At its inception, Facebook - and other social media platforms - were envisioned as free-for-alls on which any person, anywhere could share whatever they pleased about any subject.
Over the years, however, we’ve seen that utopian concept evaporate in the face of inappropriate or offensive comments and “fake news”. It has become clear that Facebook must perform a certain degree of police work on the platform – and that the public needs to be prepared for that.
The issue of Facebook’s responsibility to monitor content was highlighted last week, when the platform – along with Apple and YouTube – took the decision to ban the output of Alex Jones, an American radio host well known for his far-right views and fringe conspiracy theories. The move followed months of public backlash against Jones’ repeated belief that events like the 2012 Sandy Hook massacre of schoolchildren didn’t take place, and that it was all staged to force politicians to impose restrictions on gun ownership in the US.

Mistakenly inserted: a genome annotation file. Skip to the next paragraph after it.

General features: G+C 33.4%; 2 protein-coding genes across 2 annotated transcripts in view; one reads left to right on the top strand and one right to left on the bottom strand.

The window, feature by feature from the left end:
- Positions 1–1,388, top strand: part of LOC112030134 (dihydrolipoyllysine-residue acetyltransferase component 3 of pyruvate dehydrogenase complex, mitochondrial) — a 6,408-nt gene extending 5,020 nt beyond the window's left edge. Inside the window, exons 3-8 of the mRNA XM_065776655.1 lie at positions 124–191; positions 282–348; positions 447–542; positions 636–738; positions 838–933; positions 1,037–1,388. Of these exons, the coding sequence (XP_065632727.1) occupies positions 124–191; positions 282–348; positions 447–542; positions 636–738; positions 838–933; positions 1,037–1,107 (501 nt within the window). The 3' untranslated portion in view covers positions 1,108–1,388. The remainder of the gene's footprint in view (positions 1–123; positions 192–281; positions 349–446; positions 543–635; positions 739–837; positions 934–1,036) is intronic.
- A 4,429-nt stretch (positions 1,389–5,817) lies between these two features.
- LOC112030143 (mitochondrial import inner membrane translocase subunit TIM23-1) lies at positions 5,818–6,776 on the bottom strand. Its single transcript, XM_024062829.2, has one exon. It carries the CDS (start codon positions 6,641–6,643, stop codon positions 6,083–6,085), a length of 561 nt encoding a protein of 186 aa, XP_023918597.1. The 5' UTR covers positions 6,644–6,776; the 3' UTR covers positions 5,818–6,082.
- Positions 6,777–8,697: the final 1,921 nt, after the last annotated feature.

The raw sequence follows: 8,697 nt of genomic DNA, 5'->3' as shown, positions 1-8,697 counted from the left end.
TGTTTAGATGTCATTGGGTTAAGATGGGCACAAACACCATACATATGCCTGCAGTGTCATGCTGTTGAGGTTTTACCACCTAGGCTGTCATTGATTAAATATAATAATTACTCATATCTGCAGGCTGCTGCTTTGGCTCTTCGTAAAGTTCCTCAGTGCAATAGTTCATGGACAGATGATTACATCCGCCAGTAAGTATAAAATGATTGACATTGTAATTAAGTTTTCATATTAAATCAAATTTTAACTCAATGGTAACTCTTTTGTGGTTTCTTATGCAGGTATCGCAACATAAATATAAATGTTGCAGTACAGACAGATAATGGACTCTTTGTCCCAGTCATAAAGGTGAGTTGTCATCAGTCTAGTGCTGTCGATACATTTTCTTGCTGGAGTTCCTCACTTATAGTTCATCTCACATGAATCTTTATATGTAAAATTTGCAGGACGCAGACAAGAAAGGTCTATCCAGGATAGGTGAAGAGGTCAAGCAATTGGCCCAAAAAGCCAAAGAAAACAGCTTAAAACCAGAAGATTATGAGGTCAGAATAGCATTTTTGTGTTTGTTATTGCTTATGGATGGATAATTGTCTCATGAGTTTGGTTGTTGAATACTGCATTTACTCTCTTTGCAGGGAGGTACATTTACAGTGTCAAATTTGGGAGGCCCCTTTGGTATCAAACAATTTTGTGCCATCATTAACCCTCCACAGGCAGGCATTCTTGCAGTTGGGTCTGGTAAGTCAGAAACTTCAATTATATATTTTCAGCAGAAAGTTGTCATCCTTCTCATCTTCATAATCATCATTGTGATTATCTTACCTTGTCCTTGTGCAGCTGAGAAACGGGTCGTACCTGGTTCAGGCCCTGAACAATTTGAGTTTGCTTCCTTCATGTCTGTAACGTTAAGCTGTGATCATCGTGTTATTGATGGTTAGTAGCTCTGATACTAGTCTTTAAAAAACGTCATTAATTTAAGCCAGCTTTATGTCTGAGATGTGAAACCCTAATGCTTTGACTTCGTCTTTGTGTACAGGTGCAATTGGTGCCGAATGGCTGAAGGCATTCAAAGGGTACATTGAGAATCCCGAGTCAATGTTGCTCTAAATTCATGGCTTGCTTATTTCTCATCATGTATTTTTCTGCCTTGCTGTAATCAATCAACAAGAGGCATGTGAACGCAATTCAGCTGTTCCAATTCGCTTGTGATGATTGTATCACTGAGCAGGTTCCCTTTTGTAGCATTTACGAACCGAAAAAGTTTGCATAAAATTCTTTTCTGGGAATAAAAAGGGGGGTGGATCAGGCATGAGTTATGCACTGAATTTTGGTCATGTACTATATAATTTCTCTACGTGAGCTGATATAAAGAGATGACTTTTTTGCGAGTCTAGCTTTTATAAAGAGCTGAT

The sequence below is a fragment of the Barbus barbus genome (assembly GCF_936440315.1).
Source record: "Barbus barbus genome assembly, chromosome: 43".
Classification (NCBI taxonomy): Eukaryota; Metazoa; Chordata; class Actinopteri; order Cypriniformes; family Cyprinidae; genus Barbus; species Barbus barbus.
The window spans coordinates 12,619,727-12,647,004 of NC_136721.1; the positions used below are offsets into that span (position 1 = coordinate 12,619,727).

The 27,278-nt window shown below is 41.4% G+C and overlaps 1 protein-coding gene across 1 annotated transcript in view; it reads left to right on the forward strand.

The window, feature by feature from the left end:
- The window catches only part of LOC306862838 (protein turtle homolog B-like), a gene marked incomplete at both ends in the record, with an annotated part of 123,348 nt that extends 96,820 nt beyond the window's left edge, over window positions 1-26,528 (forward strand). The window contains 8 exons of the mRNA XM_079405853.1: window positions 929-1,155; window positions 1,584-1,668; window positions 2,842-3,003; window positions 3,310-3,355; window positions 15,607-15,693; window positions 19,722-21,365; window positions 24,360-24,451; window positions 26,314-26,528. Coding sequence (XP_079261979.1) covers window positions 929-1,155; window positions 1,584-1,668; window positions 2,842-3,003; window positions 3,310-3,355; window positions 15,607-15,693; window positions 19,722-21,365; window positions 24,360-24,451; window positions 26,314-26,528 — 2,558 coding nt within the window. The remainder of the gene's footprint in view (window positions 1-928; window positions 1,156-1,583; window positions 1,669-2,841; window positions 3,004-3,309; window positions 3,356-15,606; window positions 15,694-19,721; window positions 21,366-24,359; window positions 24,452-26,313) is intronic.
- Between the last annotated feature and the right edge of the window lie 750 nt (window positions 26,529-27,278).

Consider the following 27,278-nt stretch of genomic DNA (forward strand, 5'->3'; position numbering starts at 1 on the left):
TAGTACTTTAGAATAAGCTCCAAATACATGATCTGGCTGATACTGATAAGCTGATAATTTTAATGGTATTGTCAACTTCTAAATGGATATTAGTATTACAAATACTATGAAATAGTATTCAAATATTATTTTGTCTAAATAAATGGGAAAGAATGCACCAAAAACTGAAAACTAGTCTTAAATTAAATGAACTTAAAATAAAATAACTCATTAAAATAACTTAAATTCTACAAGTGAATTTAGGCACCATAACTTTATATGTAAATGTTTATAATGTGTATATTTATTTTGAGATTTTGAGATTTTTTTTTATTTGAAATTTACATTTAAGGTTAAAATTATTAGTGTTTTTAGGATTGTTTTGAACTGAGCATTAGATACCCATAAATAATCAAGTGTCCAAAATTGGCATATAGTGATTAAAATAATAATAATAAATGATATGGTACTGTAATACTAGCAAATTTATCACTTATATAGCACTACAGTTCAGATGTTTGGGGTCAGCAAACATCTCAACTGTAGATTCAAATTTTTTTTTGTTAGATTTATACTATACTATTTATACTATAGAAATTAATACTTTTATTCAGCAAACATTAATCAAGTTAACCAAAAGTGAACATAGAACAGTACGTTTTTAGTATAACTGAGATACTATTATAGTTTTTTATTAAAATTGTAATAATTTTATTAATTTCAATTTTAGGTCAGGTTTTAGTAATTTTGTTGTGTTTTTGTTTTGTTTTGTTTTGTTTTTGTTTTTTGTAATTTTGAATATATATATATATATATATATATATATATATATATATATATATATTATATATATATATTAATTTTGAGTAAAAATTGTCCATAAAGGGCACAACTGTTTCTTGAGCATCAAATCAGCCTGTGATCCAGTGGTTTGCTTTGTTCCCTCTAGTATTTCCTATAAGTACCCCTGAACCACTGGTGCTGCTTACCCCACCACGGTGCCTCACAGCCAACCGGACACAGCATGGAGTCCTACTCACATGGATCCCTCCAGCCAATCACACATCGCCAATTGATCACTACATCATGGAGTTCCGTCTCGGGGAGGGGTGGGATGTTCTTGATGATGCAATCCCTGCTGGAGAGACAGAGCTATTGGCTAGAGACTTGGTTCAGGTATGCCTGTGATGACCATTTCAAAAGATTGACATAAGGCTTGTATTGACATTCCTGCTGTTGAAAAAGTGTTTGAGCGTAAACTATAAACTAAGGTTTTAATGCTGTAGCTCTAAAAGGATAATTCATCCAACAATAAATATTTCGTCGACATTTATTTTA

In this edition of Inside AB, Eddie Taylor and Shayan Shakeel look at how the case has brought into focus a challenge that for years has vexed Facebook: how to balance its defence of free speech and the need to control hateful and potentially harmful content.
(Source: Arabianbusiness.com YouTube channel)